|A referendum rally in Abyei, highlighting the Dinka people’s elaborate bovine clan emblems|
|Disputed areas are in brown, including Abyei|
|South Sudanese flying their new flag on independence day, 2011|
There has been fighting all along the disputed border, before and after independence—not so much in the past few months—but Abyei has always been a focus of the conflict, partly because Khartoum early on attempted to remove “Southerners” from the district as a kind of pilot project, to see how much ethnic cleansing they could get away with in their attempt to keep South Kordofan and Blue Nile in the north. Some even suggested making the little scrap of land an independent United Republic of Abyei, belonging to neither Sudan. (This would have been one of many examples in history of a border people becoming elevated to the level of a state or a nationality by virtue of being in territorial dispute. Kosovo, Transylvania’s Magyars, Transnistria, Nagorno-Karabakh, the Madheshi Hindus of Nepal, and the Pattani Muslims of southern Thailand are only some among many examples.)
The two ethnic groupings that are a presence in Abyei are (1) communities belonging to the Ngok, one of many subdivisions of the Dinka nationality—a traditionally pastoralist society, transhumant but increasingly settled, of the kind that make up a large part of the population of South Sudan—and the Misseriya Arabs, cattle herders who are more nomadic and actually only reside in Abyei for part of their annual seasonal round. The million or so Misseriya make up a large part of the population of South Kordofan, southern Darfur, and central Chad. In fact, last week’s referendum was scheduled to occur just before large numbers of Misseriya return to their Abyei grazing lands and thus swell the local population to much greater than the number on the referendum’s voting rolls. Ironically, South Africa’s often controversial former president, Thabo Mbeki, who was a member of an African Union panel weighing in on the larger conflict, suggested last year that there be a referendum on Abyei in which only Dinka could vote—ironically, given the color-blind spirit of inclusiveness that ushered his own homeland to democracy two decades ago with minimal bloodshed and disunity. Mbeki’s suggestion was shouted down, but what he proposed was essentially what the Dinka have just carried out.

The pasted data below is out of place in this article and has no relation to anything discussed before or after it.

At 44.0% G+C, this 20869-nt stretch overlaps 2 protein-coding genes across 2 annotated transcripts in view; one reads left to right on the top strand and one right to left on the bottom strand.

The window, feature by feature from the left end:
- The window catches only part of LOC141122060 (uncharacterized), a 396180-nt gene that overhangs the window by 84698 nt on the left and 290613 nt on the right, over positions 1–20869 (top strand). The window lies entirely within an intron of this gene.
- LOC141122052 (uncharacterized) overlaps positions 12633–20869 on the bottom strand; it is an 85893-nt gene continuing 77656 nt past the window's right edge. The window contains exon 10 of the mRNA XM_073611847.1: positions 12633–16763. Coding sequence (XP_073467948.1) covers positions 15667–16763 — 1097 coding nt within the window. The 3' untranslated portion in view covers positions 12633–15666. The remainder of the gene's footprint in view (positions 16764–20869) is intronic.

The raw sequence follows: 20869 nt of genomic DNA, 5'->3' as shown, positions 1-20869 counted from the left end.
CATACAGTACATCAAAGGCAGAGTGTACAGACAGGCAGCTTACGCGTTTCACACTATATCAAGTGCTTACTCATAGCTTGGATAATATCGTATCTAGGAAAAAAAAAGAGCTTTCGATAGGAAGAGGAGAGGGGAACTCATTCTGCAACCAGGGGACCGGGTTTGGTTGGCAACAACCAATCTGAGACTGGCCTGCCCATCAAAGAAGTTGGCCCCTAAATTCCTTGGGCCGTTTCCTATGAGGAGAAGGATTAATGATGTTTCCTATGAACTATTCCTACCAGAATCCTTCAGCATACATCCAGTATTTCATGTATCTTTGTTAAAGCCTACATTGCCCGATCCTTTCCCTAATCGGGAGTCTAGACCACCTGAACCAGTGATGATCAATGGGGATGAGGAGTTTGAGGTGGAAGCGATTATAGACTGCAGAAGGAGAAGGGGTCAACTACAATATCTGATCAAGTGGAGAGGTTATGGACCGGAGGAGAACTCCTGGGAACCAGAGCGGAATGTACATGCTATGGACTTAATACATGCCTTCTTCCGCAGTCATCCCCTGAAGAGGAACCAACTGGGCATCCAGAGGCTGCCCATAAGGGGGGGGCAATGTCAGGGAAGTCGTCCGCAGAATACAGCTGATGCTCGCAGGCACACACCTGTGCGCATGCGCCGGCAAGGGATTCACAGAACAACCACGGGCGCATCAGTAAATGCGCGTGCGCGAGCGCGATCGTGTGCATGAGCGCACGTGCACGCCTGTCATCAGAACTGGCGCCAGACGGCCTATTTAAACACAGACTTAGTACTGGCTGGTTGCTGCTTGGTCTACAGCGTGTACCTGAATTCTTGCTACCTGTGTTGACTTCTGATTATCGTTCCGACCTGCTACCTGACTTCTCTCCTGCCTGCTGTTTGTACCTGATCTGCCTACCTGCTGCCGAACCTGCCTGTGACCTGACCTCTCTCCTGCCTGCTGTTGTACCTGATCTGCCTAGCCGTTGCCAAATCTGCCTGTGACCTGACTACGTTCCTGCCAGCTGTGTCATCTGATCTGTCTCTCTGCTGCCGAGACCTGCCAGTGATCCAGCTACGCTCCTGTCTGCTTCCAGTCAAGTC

It is true that Khartoum is cruelly stonewalling the opportunity for the people of South Kordofan and Blue Nile to vote to join the South, as they would most probably do, but it is also true that the local Dinka have engineered a shamefully rigged electoral process. One can only conceive that the Dinka were seeking a provocation that would reignite the war.
But cooler heads are prevailing in Khartoum and Juba, the northern and southern capitals. The South Sudanese government has distanced itself from the vote and has banned advertisements connected with it from the media. Sudan, for its part, is taking a firm stand. Nafie Ali Nafie, a high-ranking presidential advisor, said that the results were illegitimate and that if the vote were held after the seasonal return of the Misseriya, the results would have been the opposite.
|South Sudan’s president, Salva Kiir, with Hillary Rodham Clinton|
The two Sudans are far from deciding the fate of Abyei and of the rest of the disputed areas. For the time being, though, both national leaderships seem determined not to let Abyei drag them both into war once again.
[Also, for those who are wondering, yes, this blog is tied in with a forthcoming book, a sort of encyclopedic atlas to be published by Auslander and Fox under the title Let’s Split! A Complete Guide to Separatist Movements, Independence Struggles, Breakaway Republics, Rebel Provinces, Pseudostates, Puppet States, Tribal Fiefdoms, Micronations, and Do-It-Yourself Countries, from Chiapas to Chechnya and Tibet to Texas. Look for it some time in 2014. I will be keeping readers posted of further publication news.]